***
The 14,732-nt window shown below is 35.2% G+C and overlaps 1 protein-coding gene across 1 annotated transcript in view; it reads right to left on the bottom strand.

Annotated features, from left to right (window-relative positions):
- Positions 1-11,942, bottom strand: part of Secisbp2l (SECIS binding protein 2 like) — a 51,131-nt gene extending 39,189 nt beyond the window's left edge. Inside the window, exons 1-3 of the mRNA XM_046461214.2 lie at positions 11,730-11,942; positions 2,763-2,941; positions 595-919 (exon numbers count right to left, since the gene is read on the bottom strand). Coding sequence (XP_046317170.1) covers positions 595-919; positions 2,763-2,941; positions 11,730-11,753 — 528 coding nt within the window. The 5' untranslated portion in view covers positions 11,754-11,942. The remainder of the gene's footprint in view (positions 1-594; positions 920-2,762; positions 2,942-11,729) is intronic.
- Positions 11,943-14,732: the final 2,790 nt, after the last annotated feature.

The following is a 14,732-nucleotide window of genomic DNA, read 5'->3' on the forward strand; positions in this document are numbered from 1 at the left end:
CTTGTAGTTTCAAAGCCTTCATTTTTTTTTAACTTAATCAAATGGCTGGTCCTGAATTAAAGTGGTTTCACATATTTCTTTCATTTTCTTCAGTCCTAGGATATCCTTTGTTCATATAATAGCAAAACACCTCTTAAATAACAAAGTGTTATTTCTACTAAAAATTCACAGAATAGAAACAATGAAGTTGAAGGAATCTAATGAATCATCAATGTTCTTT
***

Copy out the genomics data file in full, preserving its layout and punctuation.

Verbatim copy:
The 14,732-nt window shown below is 35.2% G+C and overlaps 1 protein-coding gene across 1 annotated transcript in view; it reads right to left on the bottom strand.

Annotated features, from left to right (window-relative positions):
- Positions 1-11,942, bottom strand: part of Secisbp2l (SECIS binding protein 2 like) — a 51,131-nt gene extending 39,189 nt beyond the window's left edge. Inside the window, exons 1-3 of the mRNA XM_046461214.2 lie at positions 11,730-11,942; positions 2,763-2,941; positions 595-919 (exon numbers count right to left, since the gene is read on the bottom strand). Coding sequence (XP_046317170.1) covers positions 595-919; positions 2,763-2,941; positions 11,730-11,753 — 528 coding nt within the window. The 5' untranslated portion in view covers positions 11,754-11,942. The remainder of the gene's footprint in view (positions 1-594; positions 920-2,762; positions 2,942-11,729) is intronic.
- Positions 11,943-14,732: the final 2,790 nt, after the last annotated feature.

The following is a 14,732-nucleotide window of genomic DNA, read 5'->3' on the forward strand; positions in this document are numbered from 1 at the left end:
CTTGTAGTTTCAAAGCCTTCATTTTTTTTTAACTTAATCAAATGGCTGGTCCTGAATTAAAGTGGTTTCACATATTTCTTTCATTTTCTTCAGTCCTAGGATATCCTTTGTTCATATAATAGCAAAACACCTCTTAAATAACAAAGTGTTATTTCTACTAAAAATTCACAGAATAGAAACAATGAAGTTGAAGGAATCTAATGAATCATCAATGTTCTTT